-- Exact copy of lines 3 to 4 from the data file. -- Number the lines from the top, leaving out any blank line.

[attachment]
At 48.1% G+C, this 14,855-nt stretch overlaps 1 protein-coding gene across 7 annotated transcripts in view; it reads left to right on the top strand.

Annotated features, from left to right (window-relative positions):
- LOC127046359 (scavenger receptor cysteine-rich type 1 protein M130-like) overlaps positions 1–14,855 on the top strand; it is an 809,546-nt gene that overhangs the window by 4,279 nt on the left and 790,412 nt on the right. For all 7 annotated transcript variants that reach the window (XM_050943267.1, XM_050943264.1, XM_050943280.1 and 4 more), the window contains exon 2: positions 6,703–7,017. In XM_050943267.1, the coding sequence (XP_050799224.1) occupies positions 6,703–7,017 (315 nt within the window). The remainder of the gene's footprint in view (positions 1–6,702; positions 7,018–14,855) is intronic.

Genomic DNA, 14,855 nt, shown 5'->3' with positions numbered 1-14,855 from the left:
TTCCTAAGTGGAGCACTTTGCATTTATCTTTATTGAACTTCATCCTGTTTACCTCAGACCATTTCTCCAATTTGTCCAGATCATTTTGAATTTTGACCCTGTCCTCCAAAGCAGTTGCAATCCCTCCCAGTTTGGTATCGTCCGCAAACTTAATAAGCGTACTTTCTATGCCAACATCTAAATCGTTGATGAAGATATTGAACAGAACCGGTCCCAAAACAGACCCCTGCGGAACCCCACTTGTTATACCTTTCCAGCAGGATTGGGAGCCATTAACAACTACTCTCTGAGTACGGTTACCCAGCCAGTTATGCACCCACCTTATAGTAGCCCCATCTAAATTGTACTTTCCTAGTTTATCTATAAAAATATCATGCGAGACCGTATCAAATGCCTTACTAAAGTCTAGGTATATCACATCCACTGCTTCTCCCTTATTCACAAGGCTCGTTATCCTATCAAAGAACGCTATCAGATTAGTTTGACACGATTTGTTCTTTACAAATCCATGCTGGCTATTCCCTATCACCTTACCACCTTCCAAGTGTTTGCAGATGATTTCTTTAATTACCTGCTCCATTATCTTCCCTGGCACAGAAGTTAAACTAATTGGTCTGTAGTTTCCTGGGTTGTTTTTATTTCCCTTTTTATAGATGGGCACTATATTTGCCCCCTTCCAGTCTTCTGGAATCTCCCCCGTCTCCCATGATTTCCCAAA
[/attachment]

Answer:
- LOC127046359 (scavenger receptor cysteine-rich type 1 protein M130-like) overlaps positions 1–14,855 on the top strand; it is an 809,546-nt gene that overhangs the window by 4,279 nt on the left and 790,412 nt on the right. For all 7 annotated transcript variants that reach the window (XM_050943267.1, XM_050943264.1, XM_050943280.1 and 4 more), the window contains exon 2: positions 6,703–7,017. In XM_050943267.1, the coding sequence (XP_050799224.1) occupies positions 6,703–7,017 (315 nt within the window). The remainder of the gene's footprint in view (positions 1–6,702; positions 7,018–14,855) is intronic.

Genomic DNA, 14,855 nt, shown 5'->3' with positions numbered 1-14,855 from the left: